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Earth’s Magnetic North Pole Shifts toward Siberia

02/05/2019

National Centers for Environmental Information (NCEI) scientists have updated the world magnetic model (WMM) mid-cycle, as Earth’s northern magnetic pole has begun shifting quickly away from the Canadian Arctic and toward Siberia, an NCEI report said this week. The new WMM more accurately represents the change of the magnetic field since 2015. The alteration could have an impact on government, industry, and consumer electronics.

“Due to unplanned variations in the Arctic region, scientists have released a new model to more accurately represent the change of the magnetic field,” the report said, noting that updated versions of the WMM are typically released every 5 years. This update comes about 1 year early.

“This out-of-cycle update before next year’s official release of WMM 2020 will ensure safe navigation for military applications, commercial airlines, search and rescue operations, and others operating around the North Pole,” said NCEI, which is part of the National Oceanographic and Atmospheric Administration (NOAA). “Organizations such as NASA, the Federal Aviation Administration, US Forest Service, and many more use this technology. The military uses the WMM for undersea and aircraft navigation, parachute deployment, and more.”

Other governmental entities use the technology for surveying and mapping, satellite/antenna tracking, and air traffic management. Smartphone and consumer electronics companies also rely on the WMM to provide consumers with accurate compass apps, maps, and GPS services.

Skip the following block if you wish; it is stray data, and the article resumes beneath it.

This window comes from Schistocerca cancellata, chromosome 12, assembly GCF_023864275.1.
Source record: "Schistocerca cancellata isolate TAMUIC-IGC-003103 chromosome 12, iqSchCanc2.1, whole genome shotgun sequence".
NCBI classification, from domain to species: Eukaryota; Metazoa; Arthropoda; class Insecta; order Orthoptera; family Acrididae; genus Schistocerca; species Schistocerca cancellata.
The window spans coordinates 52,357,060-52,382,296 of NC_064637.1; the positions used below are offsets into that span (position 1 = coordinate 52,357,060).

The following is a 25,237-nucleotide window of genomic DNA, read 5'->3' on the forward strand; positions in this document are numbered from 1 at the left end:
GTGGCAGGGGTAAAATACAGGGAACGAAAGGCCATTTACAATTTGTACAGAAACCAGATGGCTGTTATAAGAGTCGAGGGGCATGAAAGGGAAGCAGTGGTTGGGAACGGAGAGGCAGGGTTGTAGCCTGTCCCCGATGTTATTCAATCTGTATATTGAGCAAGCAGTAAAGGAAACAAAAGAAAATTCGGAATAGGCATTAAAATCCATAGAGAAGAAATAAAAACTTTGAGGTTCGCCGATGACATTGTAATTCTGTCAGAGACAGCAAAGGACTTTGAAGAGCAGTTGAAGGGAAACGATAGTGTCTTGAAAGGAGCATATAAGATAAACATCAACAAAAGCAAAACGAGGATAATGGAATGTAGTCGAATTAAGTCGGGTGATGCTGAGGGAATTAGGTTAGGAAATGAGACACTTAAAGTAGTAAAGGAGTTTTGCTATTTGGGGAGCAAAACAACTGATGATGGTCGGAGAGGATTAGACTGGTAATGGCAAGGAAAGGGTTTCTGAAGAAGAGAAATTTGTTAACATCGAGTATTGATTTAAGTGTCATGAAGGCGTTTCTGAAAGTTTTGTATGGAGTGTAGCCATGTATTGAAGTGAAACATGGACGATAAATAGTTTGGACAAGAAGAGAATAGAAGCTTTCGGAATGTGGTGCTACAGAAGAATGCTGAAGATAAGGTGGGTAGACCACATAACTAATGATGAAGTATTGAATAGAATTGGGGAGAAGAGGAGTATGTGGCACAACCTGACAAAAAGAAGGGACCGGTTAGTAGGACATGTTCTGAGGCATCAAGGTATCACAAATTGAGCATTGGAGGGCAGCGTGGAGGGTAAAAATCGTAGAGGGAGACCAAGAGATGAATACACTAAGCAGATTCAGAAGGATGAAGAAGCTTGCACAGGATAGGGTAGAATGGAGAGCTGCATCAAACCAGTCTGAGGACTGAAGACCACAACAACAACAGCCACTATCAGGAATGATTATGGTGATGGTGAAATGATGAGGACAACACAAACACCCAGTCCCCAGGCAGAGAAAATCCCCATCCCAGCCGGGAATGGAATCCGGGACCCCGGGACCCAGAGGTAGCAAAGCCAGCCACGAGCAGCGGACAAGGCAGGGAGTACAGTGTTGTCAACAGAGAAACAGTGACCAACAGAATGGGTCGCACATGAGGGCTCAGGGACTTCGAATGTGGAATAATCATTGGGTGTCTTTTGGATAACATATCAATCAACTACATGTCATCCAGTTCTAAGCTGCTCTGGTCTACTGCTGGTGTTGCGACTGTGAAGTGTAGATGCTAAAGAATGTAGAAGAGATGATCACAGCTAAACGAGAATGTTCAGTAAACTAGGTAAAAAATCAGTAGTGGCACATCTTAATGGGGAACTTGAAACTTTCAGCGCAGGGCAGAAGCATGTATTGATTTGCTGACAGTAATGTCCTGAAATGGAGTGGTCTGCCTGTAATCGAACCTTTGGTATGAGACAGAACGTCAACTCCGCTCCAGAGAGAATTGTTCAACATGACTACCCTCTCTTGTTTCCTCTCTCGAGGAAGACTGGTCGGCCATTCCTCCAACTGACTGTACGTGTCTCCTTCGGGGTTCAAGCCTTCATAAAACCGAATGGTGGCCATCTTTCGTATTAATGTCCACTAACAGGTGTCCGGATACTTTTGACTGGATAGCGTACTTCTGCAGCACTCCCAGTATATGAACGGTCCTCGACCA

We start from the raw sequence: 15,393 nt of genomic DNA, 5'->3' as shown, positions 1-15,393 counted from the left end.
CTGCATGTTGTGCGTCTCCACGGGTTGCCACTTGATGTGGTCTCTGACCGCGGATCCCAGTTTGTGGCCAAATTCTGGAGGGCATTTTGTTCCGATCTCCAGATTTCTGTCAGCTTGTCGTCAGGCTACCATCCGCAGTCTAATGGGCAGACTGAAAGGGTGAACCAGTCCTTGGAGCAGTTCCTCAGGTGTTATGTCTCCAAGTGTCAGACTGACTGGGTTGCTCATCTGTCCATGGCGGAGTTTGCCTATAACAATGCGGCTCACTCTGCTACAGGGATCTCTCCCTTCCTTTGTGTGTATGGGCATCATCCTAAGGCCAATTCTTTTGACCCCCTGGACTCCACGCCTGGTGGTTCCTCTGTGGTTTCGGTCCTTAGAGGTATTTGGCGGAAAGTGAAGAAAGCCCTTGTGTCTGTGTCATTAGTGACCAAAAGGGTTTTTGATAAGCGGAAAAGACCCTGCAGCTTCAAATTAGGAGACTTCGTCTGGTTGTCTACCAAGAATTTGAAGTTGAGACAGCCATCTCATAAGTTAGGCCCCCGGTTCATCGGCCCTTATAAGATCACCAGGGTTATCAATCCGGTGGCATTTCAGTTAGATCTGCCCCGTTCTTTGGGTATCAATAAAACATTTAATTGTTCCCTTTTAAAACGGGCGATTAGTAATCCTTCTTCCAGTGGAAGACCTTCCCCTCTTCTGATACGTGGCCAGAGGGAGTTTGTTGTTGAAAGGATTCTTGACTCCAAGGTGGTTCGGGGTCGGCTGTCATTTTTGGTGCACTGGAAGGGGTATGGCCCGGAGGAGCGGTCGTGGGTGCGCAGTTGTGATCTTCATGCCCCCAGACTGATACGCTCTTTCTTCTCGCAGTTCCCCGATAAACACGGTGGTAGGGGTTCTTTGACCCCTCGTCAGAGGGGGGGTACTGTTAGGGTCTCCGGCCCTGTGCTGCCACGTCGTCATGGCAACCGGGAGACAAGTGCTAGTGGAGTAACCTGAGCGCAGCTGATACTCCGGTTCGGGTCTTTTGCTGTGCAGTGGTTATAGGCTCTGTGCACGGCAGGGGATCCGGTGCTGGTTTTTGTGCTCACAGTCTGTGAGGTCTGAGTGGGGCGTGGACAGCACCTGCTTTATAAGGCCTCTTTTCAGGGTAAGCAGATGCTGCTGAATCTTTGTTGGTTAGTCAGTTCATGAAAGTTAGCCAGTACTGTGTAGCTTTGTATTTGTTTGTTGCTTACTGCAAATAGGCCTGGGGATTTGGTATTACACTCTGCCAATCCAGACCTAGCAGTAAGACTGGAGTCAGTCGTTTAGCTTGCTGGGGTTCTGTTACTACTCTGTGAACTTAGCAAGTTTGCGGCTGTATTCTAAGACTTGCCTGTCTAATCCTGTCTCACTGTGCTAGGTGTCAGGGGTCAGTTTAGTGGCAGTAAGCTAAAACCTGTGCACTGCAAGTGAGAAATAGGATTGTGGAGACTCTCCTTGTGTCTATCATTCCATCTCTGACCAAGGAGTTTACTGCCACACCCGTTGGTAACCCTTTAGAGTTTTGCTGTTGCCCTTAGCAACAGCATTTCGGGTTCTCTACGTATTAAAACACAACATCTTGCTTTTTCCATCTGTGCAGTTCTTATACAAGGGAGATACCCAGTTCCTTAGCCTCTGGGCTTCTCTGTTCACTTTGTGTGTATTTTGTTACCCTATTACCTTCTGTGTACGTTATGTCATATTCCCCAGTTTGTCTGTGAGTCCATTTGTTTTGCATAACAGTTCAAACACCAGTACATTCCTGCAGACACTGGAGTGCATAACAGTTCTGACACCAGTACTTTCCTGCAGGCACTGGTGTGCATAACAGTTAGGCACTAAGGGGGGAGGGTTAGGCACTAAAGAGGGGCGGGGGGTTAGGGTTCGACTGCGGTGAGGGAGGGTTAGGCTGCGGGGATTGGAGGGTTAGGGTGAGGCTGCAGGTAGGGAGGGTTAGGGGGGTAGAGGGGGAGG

Airport runways may be the most visible example of a navigation aid updated to match shifts in Earth’s magnetic field. Airports around the country use the data to give runways numerical names, which pilots refer to on the ground. The declination has changed slightly more than 2.5° over the past 2 decades or so. Compasses use declination — the difference between true north and where a compass points — to help correct navigation systems for a wide variety of uses.

As Earth's magnetic field evolves between the 5-year release schedule of the WMM, these predicted values can become off as the rate of change in Earth's magnetic field evolves due to unpredictable flows in Earth’s core. The NCEI report said Earth’s north polar region is experiencing one of these erratic changes. 

DXer and Contester Frank Donovan, W3LPL, said the slowly drifting geomagnetic north pole has much greater significance to DXers and contesters because the northern auroral oval — which greatly affects HF propagation over the north Atlantic and north Pacific Oceans — is closely centered on the geomagnetic north pole and not on the magnetic — or dip — north pole discussed in the NCEI report.

“The geomagnetic north pole has been drifting generally northward at only about 3 miles per year,” Donovan pointed out. “The location of the magnetic north pole is important to navigation but of relatively little importance to space-based phenomena such as HF ionospheric propagation.” — Thanks to NOAA-NCEI 



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